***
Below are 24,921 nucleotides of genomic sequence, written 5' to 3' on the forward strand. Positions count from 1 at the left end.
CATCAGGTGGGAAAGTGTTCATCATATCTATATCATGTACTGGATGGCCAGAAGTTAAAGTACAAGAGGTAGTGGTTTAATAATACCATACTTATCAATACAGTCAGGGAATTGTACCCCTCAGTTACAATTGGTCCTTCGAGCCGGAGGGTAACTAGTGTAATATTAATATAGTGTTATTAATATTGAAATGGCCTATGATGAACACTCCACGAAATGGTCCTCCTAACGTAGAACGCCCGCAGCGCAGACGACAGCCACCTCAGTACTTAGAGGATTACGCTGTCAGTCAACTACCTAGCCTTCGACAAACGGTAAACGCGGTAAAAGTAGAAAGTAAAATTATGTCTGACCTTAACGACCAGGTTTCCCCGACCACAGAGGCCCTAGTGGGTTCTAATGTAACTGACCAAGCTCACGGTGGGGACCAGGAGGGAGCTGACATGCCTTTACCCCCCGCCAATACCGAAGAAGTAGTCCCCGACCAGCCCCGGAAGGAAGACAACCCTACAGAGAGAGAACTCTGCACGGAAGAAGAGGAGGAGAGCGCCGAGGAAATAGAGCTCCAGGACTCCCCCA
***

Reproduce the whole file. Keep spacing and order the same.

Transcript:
Below are 24,921 nucleotides of genomic sequence, written 5' to 3' on the forward strand. Positions count from 1 at the left end.
CATCAGGTGGGAAAGTGTTCATCATATCTATATCATGTACTGGATGGCCAGAAGTTAAAGTACAAGAGGTAGTGGTTTAATAATACCATACTTATCAATACAGTCAGGGAATTGTACCCCTCAGTTACAATTGGTCCTTCGAGCCGGAGGGTAACTAGTGTAATATTAATATAGTGTTATTAATATTGAAATGGCCTATGATGAACACTCCACGAAATGGTCCTCCTAACGTAGAACGCCCGCAGCGCAGACGACAGCCACCTCAGTACTTAGAGGATTACGCTGTCAGTCAACTACCTAGCCTTCGACAAACGGTAAACGCGGTAAAAGTAGAAAGTAAAATTATGTCTGACCTTAACGACCAGGTTTCCCCGACCACAGAGGCCCTAGTGGGTTCTAATGTAACTGACCAAGCTCACGGTGGGGACCAGGAGGGAGCTGACATGCCTTTACCCCCCGCCAATACCGAAGAAGTAGTCCCCGACCAGCCCCGGAAGGAAGACAACCCTACAGAGAGAGAACTCTGCACGGAAGAAGAGGAGGAGAGCGCCGAGGAAATAGAGCTCCAGGACTCCCCCA